Salami tactics!

Steve said...

Please God, let's have much more use of the reverse gear.

Nicolas Bellord said...

Why this pathetic half restoration of the Epiphany? Why should it be transferred to the Sunday just because it falls on a Saturday or a Monday? Does it interfere with the clergy's golfing? Utterly asinine.

Liam Ronan said...

'Irreversible', Father? The Servant of the Servants of God publicly holds forth that worldwide 'climate change' is reversible with a concerted effort. It would seem therefore that reversing liturgical change would be small beer by comparison for the Bishop of Rome.

Liam Ronan said...

Incidentally, Father, when I hear the term 'irreversible' invoked, it echoes of this:

"Ich kann nicht anders."

Scribe said...

We were delighted at our church to celebrate the Ascension on the Thursday. Four Masses were offered, and I attended the noon Mass. Over 400 people crammed into the church for that Mass alone; a gentleman whom I'd never seen before said how marvellous it was to celebrate a feast on the correct day. I sometimes think that the "high ups" in Rome have no idea what ordinary Catholics think about these things.

Cosmos said...


Infallibility is not a super-power by which the Pope can square circles. The term "rupture" has to be defined within an argument and, once defined, the Novus Ordo either did or didn't rupture with Tradition based on the rules of grammer and logic. Nothing the Pope can say can change that.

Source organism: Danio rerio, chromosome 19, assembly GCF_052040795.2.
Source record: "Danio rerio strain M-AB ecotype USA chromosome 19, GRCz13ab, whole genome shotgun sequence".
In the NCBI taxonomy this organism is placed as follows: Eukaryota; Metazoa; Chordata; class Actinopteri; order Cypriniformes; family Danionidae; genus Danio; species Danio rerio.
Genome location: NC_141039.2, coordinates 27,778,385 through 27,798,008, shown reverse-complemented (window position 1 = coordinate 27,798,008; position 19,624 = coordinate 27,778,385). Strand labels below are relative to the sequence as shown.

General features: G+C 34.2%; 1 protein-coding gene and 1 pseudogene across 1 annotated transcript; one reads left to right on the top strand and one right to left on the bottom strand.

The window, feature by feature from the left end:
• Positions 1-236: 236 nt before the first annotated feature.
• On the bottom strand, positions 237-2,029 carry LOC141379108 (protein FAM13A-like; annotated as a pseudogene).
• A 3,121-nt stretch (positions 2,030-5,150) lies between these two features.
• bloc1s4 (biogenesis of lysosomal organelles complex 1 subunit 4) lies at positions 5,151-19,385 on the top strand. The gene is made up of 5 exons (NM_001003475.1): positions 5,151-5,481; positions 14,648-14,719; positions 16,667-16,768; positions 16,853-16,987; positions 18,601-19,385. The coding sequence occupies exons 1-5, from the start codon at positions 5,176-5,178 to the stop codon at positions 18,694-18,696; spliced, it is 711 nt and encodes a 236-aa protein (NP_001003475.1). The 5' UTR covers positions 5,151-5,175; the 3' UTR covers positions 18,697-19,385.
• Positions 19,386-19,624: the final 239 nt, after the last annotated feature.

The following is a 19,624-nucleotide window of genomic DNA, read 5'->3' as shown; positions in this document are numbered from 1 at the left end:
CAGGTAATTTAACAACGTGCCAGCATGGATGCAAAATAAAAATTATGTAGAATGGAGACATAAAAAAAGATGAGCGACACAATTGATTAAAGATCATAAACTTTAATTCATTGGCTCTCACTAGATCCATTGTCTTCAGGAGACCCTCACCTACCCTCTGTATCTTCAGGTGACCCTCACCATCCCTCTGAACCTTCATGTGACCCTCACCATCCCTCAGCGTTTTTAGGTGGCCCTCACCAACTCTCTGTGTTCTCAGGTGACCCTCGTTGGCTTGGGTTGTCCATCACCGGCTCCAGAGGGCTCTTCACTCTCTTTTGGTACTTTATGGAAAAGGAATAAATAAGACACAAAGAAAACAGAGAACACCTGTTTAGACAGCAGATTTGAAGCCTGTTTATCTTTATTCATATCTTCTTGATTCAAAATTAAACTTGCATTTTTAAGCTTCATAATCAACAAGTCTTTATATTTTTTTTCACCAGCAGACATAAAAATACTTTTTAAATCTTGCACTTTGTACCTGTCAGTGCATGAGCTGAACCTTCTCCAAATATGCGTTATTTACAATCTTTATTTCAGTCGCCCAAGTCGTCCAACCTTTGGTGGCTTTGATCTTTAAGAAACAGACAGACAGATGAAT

What the Pope can do is speak with absolutely authority on the Church's doctrine pertaining to faith and morals.

For example, he could infallibly state that Jesus died for "the many," rather than all. Or that he died for "all," in some other sense, even if those were not the words used at the Last Supper. So turning to the Novus Ordo, were the translations that said "for all" a rupture with tradition? Say the tradition was unclear at the time... It could have been the intention of the drafter/translator to make a true/false assertion, and the people could have understood it right/wrong. The Pope can't change that history by decree.

David O'Neill said...

Surely Pope St Pius V said almost the same thing! Why hasn't his decision remained inviolate?

Nicolas Bellord said...

This statement by Pope Francis, taken on its own, is gnomic i.e. mysterious and difficult to understand. However if one reads the whole talk I think all he is saying is that Sacrosanctum Consilium is irreversible in itself but what has happened subsequently in its implementation needs to be reviewed.

Just another mad Catholic said...

just remember Father, keep the gear in reverse until the Pope starts speaking in Latin :)

Savonarola said...

Is it not obvious that the Pope means that the process of reform begun by Vatican II is not going to be reversed? Individual features of the liturgy may be vary, but there will be no wholesale going back to the unreformed pre-Vatican II style of liturgy. I think this is what most Catholics now expect and indeed welcome.